On Wednesday I wrote a post entitled Doom and gloom? Share your views! I was pleased to get an interesting mix of comments, and a few people emailed me as they wished to remain anonymous.
The results weren’t quite what I expected, and I’ve tried to roughly group them into categories.
45% of you felt positive about what’s happening.
25% were more or less neutral; things weren’t great but you were getting along.
30% were concerned, struggling or in trouble.
Note that the data sample was very small – there were 16 comments on the blog and four emails. Thank-you to all who responded for giving me such a nice round figure to work with – perfect for a Friday morning. But let’s assume that this is more or less representative, at least for the purpose of this blog entry.
My original post mentioned that I was fed up with all the doom and gloom, so I was pleasantly surprised that 45% of the feedback was positive.
A number of you have been positively affected by the increase in the US Dollar exchange rate, but this raises the interesting question of how current sales compare with sales before the Dollar started falling?
But the best news of all came through email. Four companies wrote to let me know that their sales are great right now. Better still, two of them have seen record months since the start of the year, and one of them missed beating their previous record by a whisker! Note that two out of the four are clients of SoftwarePromotions – thereby proving that 50% of all successful software companies work with our company. Right?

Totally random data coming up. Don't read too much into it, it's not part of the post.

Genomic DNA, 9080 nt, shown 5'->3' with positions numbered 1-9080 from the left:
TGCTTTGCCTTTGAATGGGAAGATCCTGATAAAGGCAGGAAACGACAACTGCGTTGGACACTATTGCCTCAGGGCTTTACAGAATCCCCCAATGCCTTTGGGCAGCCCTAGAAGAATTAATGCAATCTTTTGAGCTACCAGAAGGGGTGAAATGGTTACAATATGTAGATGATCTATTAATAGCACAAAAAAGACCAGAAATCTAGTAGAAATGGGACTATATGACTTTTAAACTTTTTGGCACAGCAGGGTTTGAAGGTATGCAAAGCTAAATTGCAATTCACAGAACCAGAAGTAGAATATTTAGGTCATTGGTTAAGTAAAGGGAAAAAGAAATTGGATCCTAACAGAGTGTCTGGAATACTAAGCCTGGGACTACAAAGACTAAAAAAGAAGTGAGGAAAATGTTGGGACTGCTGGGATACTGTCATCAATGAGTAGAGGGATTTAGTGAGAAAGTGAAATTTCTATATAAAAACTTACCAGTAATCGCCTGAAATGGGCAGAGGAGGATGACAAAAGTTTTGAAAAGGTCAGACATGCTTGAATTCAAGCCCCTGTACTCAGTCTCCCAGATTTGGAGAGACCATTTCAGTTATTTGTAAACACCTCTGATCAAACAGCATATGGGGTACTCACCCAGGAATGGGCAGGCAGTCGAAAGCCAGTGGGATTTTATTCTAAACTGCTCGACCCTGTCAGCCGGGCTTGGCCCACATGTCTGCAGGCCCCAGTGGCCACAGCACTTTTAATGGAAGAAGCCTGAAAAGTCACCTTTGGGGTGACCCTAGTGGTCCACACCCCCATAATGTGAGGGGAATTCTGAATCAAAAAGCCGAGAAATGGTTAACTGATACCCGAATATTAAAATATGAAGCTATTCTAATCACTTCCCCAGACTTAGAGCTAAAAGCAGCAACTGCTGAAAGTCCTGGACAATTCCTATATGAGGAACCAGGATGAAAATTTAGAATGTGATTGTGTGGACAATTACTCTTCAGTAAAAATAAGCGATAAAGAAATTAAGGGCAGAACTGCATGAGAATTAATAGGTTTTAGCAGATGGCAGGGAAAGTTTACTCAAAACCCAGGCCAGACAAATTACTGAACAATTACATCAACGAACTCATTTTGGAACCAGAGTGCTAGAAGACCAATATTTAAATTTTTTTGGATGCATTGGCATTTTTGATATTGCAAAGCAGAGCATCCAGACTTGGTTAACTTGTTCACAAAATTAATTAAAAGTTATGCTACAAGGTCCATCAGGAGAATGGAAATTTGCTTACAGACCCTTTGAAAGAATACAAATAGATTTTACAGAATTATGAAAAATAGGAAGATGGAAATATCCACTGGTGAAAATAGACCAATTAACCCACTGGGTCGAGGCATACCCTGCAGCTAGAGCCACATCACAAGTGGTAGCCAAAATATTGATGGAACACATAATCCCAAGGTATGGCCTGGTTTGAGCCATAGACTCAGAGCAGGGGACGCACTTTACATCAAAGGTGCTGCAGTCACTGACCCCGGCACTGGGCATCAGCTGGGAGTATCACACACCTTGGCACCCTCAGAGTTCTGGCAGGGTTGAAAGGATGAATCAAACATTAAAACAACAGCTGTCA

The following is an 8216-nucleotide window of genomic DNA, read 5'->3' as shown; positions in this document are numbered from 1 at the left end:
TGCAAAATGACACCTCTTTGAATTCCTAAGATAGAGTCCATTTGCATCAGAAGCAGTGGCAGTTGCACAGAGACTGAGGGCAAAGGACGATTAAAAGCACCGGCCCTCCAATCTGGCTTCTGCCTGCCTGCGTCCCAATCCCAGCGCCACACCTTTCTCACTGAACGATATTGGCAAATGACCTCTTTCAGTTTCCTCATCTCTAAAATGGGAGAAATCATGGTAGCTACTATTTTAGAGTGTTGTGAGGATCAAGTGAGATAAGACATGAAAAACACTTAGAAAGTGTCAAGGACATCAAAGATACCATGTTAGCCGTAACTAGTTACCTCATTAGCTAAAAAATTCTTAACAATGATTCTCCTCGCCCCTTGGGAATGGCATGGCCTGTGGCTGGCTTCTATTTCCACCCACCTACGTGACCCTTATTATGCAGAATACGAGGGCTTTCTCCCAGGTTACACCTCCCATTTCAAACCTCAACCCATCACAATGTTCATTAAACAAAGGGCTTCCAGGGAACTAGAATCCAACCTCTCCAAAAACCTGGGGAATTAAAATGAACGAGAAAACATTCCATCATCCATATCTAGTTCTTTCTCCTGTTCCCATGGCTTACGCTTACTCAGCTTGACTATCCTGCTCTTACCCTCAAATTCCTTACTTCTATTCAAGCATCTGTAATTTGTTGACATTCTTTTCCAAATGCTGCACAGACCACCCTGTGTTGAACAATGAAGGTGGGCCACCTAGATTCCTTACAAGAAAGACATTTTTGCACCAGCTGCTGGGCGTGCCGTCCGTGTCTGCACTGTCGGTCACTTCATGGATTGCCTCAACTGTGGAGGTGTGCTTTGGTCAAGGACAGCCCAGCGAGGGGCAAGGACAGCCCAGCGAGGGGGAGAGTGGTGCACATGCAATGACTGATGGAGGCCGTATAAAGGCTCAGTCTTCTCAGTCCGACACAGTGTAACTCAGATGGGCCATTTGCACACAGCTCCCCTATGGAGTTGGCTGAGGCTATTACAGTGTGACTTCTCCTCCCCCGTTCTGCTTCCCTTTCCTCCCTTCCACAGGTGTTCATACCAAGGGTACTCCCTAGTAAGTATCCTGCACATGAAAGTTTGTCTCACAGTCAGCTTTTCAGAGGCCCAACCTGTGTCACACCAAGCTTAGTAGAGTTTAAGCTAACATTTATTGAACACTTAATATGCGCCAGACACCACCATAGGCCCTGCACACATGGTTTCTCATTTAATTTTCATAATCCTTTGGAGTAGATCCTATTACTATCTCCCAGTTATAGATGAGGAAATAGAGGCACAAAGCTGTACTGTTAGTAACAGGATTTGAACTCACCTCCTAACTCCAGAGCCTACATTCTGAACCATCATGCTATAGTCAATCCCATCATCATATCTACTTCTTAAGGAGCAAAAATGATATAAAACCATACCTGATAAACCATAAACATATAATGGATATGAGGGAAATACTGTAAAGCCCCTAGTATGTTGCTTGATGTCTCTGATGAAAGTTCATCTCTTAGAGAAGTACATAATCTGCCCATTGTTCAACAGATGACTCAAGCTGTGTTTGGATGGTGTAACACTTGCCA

Our company’s experience has been that consumer products are more likely to struggle right now, yet a number of respondents have seen the exact opposite.
So what conclusions can we draw from all of this?
The first and most obvious point is that it’s not all doom and gloom at all. Forget the precise economic semantics; things have been bad for some time now. And while there are plenty of individuals and businesses suffering great hardships, plenty are surviving, plenty are doing quite well, and some are even thriving.
Secondly, the ramifications of the recession are complex. People and businesses are in theory spending less money, but why are the shopping malls as busy as ever during the weekends, and why are some companies (10% of the respondents!) thriving during these difficult times? Remember that a recession is a vague term, and contrary to what you might read in the news, each recession is different.
None of us know what lies ahead. We can only prepare to the best of our abilities. But there’s never been a more important time to be seen.